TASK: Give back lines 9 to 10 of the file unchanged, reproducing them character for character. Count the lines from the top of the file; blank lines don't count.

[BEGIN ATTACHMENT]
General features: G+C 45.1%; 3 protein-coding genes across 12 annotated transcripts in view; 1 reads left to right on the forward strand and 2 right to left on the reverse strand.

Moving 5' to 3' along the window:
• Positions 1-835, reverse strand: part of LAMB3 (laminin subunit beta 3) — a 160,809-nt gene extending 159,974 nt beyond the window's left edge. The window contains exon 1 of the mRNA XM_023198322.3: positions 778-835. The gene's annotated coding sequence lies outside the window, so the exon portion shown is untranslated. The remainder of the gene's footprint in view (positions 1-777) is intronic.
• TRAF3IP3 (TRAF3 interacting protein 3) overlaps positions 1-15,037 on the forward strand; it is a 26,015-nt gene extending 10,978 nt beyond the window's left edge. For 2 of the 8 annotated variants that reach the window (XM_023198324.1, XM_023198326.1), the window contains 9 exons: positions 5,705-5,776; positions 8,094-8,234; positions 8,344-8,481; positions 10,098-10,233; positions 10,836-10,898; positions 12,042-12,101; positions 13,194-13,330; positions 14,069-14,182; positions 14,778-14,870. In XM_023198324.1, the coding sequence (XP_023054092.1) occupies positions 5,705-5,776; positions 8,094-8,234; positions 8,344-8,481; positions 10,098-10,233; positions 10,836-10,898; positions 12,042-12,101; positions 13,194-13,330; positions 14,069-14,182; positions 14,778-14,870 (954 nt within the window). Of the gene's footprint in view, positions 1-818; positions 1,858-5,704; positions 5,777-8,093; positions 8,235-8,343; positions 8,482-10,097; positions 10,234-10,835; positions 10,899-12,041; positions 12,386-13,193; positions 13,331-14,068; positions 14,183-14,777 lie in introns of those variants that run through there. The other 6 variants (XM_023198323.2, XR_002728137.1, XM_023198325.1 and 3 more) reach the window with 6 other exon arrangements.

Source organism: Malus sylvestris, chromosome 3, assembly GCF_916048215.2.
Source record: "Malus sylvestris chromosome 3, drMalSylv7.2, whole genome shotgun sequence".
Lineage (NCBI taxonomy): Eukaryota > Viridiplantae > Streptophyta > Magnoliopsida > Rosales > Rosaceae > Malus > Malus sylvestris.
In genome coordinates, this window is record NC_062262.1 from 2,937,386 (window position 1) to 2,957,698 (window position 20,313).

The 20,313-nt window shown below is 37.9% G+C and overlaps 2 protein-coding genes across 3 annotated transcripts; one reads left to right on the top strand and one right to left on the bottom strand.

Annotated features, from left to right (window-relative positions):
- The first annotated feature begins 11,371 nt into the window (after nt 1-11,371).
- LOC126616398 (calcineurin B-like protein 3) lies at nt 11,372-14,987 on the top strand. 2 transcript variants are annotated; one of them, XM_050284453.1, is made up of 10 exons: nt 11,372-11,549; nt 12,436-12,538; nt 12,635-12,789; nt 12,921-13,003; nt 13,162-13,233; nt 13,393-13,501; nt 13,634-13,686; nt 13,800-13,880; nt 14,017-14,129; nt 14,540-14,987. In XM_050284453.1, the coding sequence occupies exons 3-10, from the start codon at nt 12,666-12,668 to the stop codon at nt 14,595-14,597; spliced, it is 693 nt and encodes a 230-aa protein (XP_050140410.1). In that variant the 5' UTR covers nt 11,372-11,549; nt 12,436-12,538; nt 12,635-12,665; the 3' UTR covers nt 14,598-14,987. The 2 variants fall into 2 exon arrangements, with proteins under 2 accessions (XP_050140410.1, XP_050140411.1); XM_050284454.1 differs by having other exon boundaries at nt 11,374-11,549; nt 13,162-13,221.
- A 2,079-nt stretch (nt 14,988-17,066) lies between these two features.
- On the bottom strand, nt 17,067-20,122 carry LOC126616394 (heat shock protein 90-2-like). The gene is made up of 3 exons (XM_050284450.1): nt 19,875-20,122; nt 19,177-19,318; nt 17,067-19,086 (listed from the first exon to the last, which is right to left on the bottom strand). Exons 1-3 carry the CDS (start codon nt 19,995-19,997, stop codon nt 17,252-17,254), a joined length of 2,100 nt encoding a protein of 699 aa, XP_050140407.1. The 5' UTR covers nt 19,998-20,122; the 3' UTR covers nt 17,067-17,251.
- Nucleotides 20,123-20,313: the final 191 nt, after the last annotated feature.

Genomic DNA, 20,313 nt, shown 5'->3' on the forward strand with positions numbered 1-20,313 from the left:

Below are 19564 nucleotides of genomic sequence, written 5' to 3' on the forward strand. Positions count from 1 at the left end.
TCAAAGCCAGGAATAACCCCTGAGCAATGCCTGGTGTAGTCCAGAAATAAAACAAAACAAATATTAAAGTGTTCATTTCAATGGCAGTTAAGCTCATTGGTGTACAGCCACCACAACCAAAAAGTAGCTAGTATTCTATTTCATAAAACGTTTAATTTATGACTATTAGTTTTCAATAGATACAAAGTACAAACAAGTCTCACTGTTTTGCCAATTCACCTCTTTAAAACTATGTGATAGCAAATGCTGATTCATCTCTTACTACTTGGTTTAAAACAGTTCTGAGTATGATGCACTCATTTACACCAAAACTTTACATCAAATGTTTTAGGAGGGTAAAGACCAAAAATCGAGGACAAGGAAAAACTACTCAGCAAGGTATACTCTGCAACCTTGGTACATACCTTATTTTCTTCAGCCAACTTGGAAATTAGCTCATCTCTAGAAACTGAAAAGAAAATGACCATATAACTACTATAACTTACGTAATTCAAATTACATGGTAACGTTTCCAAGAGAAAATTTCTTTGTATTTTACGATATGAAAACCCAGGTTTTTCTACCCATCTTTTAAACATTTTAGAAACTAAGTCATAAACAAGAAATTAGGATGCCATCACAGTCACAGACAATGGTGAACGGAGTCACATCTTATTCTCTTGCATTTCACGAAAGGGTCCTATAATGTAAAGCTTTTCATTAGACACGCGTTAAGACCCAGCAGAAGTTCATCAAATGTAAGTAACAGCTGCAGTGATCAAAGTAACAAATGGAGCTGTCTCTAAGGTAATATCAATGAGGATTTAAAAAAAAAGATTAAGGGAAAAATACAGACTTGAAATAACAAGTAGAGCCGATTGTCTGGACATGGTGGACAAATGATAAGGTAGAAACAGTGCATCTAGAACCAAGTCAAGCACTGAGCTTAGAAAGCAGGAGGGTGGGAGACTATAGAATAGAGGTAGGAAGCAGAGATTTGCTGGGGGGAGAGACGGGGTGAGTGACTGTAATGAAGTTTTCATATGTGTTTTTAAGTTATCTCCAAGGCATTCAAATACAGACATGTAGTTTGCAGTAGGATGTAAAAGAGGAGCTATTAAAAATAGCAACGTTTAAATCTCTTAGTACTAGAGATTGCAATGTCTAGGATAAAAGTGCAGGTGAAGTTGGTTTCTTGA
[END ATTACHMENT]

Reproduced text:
The 20,313-nt window shown below is 37.9% G+C and overlaps 2 protein-coding genes across 3 annotated transcripts; one reads left to right on the top strand and one right to left on the bottom strand.

Annotated features, from left to right (window-relative positions):